I promise our place isn't always this messy.
Personally, I think this dish was a moderate success.  Not bad, but not my favorite.  To my taste, though, one easy change would have been to cook the tomatoes for even five minutes.  I have never been a fan of raw tomatoes, but I love them in almost every other form (sauce, ketchup, soup, etc).  Just that little change would have taken this to the next level.

Kevin said that he liked it, and that the leftovers were even better.  He did say, though, that this may have been because reheating it cooked the veggies just enough to make a difference.  So take this as you will.  It may not be authentic, but I would recommend leaving it on the heat just a bit longer if you are going to try this one on your own.

And with this, we come to the end of the C's.  Most excitingly, there are fewer D countries than any of the other letters we have done so far, so maybe I'll get through them in a reasonable time.  Maybe.

Next time: Denmark

Thursday, May 10, 2012


History: Gained independence from Britain in 1960.  Continued division between the Greek Cypriot areas and the Turkish Cypriot areas.
Capital: Nicosia
Location: Island in the Mediterranean Sea, south of Turkey
Area: Little over 9250 sq km; 171st largest in the world (Note: these rankings go up to 251 because they include autonomous regions like Bermuda)
         About 60% the size of Connecticut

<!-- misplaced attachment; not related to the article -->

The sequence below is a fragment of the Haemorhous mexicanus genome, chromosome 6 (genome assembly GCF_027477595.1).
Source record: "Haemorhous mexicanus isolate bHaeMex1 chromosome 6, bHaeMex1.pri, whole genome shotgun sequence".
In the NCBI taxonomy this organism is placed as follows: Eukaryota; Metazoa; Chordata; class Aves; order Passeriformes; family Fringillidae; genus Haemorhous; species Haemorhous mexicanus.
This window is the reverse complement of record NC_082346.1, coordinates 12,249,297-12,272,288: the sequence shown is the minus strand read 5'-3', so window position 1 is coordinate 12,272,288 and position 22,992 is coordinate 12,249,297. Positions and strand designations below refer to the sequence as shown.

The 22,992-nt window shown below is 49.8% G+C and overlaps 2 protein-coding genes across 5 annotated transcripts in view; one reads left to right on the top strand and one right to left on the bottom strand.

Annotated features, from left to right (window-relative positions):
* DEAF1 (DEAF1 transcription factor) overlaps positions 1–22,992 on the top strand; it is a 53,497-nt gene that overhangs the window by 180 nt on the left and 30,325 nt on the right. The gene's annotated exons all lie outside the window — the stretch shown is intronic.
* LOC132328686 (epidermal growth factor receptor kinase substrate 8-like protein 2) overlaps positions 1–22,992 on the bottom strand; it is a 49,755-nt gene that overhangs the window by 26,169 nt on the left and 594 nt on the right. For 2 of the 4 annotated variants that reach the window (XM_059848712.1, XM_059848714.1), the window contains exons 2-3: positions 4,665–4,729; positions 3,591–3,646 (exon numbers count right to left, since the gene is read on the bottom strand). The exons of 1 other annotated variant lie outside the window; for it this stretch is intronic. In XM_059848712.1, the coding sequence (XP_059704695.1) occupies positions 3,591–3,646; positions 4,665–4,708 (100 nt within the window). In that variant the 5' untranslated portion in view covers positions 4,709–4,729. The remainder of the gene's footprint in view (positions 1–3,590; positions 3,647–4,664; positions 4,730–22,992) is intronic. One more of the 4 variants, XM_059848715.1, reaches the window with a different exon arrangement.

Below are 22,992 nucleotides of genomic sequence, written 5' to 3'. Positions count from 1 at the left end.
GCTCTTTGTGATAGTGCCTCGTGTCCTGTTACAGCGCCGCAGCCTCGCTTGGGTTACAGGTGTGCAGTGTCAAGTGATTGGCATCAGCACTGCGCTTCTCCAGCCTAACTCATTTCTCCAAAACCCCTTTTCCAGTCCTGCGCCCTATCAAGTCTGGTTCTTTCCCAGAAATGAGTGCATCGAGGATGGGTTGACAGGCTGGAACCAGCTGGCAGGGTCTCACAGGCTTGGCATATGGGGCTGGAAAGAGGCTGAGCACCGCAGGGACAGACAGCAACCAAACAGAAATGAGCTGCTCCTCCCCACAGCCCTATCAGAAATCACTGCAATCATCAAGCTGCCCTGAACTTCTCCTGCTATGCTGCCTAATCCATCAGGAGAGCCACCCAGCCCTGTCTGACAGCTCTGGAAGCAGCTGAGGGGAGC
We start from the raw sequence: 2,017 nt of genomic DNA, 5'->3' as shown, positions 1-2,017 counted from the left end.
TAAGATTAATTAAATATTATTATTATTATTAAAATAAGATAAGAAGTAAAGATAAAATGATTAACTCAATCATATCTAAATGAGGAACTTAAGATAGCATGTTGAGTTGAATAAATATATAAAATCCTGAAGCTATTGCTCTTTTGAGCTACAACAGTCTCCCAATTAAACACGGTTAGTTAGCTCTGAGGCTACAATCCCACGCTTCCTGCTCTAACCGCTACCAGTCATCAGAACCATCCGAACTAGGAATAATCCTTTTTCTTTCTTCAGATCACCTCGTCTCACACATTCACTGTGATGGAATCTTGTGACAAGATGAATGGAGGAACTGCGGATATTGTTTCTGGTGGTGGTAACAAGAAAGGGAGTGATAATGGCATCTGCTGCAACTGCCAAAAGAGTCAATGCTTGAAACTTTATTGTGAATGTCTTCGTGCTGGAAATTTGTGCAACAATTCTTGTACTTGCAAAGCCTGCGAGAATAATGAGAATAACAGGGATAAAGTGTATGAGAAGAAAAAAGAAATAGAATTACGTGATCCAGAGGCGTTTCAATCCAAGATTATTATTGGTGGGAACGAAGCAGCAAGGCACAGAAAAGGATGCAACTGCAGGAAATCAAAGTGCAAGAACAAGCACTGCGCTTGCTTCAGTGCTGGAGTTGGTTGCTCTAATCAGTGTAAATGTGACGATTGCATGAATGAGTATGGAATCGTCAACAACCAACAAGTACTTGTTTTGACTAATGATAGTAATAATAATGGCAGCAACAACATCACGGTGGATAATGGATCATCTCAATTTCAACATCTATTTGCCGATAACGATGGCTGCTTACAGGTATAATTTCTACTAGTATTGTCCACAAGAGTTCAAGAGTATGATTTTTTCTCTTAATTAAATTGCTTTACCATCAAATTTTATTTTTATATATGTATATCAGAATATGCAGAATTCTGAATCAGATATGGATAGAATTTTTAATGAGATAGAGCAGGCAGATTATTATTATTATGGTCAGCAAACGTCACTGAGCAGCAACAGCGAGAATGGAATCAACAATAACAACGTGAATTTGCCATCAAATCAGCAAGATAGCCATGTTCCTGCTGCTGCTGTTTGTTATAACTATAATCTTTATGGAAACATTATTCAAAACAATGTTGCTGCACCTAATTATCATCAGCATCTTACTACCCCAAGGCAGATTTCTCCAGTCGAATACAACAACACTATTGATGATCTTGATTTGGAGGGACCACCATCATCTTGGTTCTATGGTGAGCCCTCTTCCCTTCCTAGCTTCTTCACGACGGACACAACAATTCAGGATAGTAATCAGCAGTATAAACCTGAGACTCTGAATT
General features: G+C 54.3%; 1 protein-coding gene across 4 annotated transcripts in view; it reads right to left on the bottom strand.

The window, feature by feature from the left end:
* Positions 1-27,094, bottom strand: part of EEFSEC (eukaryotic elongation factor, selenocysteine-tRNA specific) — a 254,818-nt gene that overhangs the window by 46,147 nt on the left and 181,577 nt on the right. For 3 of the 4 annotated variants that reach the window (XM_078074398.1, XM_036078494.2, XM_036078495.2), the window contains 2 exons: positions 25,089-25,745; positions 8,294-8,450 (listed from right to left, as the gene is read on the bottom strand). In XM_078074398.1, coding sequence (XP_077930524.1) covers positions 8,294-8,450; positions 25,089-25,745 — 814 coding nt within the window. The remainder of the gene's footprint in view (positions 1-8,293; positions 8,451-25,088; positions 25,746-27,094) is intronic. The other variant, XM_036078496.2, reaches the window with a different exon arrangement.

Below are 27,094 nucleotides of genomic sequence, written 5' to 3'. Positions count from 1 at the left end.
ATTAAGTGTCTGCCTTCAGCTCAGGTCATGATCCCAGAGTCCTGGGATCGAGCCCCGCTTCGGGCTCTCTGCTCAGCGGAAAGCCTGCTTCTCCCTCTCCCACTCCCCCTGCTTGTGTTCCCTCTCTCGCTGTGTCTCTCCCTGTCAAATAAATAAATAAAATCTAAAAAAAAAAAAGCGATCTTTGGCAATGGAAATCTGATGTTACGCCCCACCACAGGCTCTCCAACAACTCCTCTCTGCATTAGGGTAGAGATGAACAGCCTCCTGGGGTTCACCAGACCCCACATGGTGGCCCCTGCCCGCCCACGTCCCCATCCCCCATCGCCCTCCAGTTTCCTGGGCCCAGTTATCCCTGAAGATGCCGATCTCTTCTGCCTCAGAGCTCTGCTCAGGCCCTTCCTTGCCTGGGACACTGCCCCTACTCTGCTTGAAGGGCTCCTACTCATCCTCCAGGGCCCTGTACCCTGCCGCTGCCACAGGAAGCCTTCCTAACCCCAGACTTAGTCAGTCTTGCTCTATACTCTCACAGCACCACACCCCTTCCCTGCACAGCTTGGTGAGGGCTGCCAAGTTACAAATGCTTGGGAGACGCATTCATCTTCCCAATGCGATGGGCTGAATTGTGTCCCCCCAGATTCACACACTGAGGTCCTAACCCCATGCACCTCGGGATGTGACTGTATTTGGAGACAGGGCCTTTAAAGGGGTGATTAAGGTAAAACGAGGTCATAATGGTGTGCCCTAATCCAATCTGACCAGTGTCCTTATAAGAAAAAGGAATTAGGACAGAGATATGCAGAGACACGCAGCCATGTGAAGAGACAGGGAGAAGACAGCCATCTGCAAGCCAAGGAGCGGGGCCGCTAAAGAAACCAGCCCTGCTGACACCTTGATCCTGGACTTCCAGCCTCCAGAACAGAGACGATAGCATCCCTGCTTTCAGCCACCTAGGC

Highest point: Mount Olympus
Geography: Third-largest island in the Mediterranean Sea
Nationality: Cypriot
Ethnic Groups: 77% Greek, 18% Turkish, 5% Other
Population: Over 1.1 million; 160th largest in the world
Government: Greek Cypriots control the only internationally recognized government; There is a Turkish Cypriot president and a "Turkish Republic of Northern Cyprus" that is only recognized by Turkey
Source: CIA Factbook

As another note, Cyprus is considered to be in Asia, not Europe.  I had always assumed it the other way, probably because of the heavy Greek influence.

Reading about the history and government of Cyprus was like "A Tale of Two Islands."  It is interesting how such a relatively small island can cause so much pain and strife.  In fact, in the 1960's, violence broke out between the two sides that required UN peacekeeping troops to come in and try to keep it in check.  In the 1970's, the Greek government sponsored an attempt to seize control of the whole island.  This was met with intervention from Turkey.  That would be one, two, three countries involved.  Talks of reunification between the leaders of the two communities did not begin until 2008. (CIA Factbook)

Luckily, this turmoil did not come out in my search for a recipe.  There seemed to be little question on the types of food I should be making.

Souvla is definitively from Cyprus.  Similar to "souvlaki" from Greece, it is grilled, seasoned pork.  However, it is distinctively its own dish.  Many of the recipes required equipment I didn't have (like a spit), but I finally found one that was workable.  And, to top it off, I found a recipe for a cheese pastry called Flaounes.  I was planning on cooking Cyprus the week before Easter, and these are supposed to be an Easter treat, so I thought it was fitting.

The ingredients for the souvla were easy to find, except getting Greek oregano specifically.  Most spice packages didn't differentiate.  None of them ever said "Greek" or "rigani," so I went with the closest I could find.
In terms of prep, the hardest part was cutting up the meat into appropriately-sized pieces.  It was a little bit tough to work with.
For the marinade I used red wine, not red wine vinegar.  It didn't quite get to sit for two hours, but it still had plenty of time to soak up the flavors.